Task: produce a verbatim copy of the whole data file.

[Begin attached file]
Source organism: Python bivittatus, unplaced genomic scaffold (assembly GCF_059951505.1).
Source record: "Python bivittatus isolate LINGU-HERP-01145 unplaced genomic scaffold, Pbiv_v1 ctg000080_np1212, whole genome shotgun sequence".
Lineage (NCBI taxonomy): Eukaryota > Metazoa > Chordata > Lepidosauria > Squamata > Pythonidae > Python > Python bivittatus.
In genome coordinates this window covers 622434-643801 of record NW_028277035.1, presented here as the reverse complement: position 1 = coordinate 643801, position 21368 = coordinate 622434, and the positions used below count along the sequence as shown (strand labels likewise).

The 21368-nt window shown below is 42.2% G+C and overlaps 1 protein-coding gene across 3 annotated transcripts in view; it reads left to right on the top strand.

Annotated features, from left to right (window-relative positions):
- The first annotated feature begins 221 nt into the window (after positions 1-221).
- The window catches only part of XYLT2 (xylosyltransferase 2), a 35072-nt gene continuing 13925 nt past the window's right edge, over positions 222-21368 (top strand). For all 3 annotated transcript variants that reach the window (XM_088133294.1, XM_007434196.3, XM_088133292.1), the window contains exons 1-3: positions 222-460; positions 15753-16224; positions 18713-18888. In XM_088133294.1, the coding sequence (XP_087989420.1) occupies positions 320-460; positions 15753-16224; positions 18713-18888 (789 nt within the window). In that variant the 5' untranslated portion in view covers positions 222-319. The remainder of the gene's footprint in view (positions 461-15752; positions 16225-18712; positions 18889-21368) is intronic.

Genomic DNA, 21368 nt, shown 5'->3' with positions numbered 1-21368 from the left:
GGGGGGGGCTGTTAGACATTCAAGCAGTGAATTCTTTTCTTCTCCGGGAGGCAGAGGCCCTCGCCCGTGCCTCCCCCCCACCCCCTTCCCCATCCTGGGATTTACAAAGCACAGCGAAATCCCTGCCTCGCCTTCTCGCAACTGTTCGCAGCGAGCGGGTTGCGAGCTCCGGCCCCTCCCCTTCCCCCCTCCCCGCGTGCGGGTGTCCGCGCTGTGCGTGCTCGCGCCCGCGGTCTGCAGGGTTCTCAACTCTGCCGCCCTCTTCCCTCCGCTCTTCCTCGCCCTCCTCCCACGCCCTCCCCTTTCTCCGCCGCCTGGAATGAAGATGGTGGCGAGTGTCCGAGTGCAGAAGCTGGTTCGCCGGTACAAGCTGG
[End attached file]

Source organism: Python bivittatus, unplaced genomic scaffold (assembly GCF_059951505.1).
Source record: "Python bivittatus isolate LINGU-HERP-01145 unplaced genomic scaffold, Pbiv_v1 ctg000080_np1212, whole genome shotgun sequence".
Lineage (NCBI taxonomy): Eukaryota > Metazoa > Chordata > Lepidosauria > Squamata > Pythonidae > Python > Python bivittatus.
In genome coordinates this window covers 622434-643801 of record NW_028277035.1, presented here as the reverse complement: position 1 = coordinate 643801, position 21368 = coordinate 622434, and the positions used below count along the sequence as shown (strand labels likewise).

The 21368-nt window shown below is 42.2% G+C and overlaps 1 protein-coding gene across 3 annotated transcripts in view; it reads left to right on the top strand.

Annotated features, from left to right (window-relative positions):
- The first annotated feature begins 221 nt into the window (after positions 1-221).
- The window catches only part of XYLT2 (xylosyltransferase 2), a 35072-nt gene continuing 13925 nt past the window's right edge, over positions 222-21368 (top strand). For all 3 annotated transcript variants that reach the window (XM_088133294.1, XM_007434196.3, XM_088133292.1), the window contains exons 1-3: positions 222-460; positions 15753-16224; positions 18713-18888. In XM_088133294.1, the coding sequence (XP_087989420.1) occupies positions 320-460; positions 15753-16224; positions 18713-18888 (789 nt within the window). In that variant the 5' untranslated portion in view covers positions 222-319. The remainder of the gene's footprint in view (positions 461-15752; positions 16225-18712; positions 18889-21368) is intronic.

Genomic DNA, 21368 nt, shown 5'->3' with positions numbered 1-21368 from the left:
GGGGGGGGCTGTTAGACATTCAAGCAGTGAATTCTTTTCTTCTCCGGGAGGCAGAGGCCCTCGCCCGTGCCTCCCCCCCACCCCCTTCCCCATCCTGGGATTTACAAAGCACAGCGAAATCCCTGCCTCGCCTTCTCGCAACTGTTCGCAGCGAGCGGGTTGCGAGCTCCGGCCCCTCCCCTTCCCCCCTCCCCGCGTGCGGGTGTCCGCGCTGTGCGTGCTCGCGCCCGCGGTCTGCAGGGTTCTCAACTCTGCCGCCCTCTTCCCTCCGCTCTTCCTCGCCCTCCTCCCACGCCCTCCCCTTTCTCCGCCGCCTGGAATGAAGATGGTGGCGAGTGTCCGAGTGCAGAAGCTGGTTCGCCGGTACAAGCTGG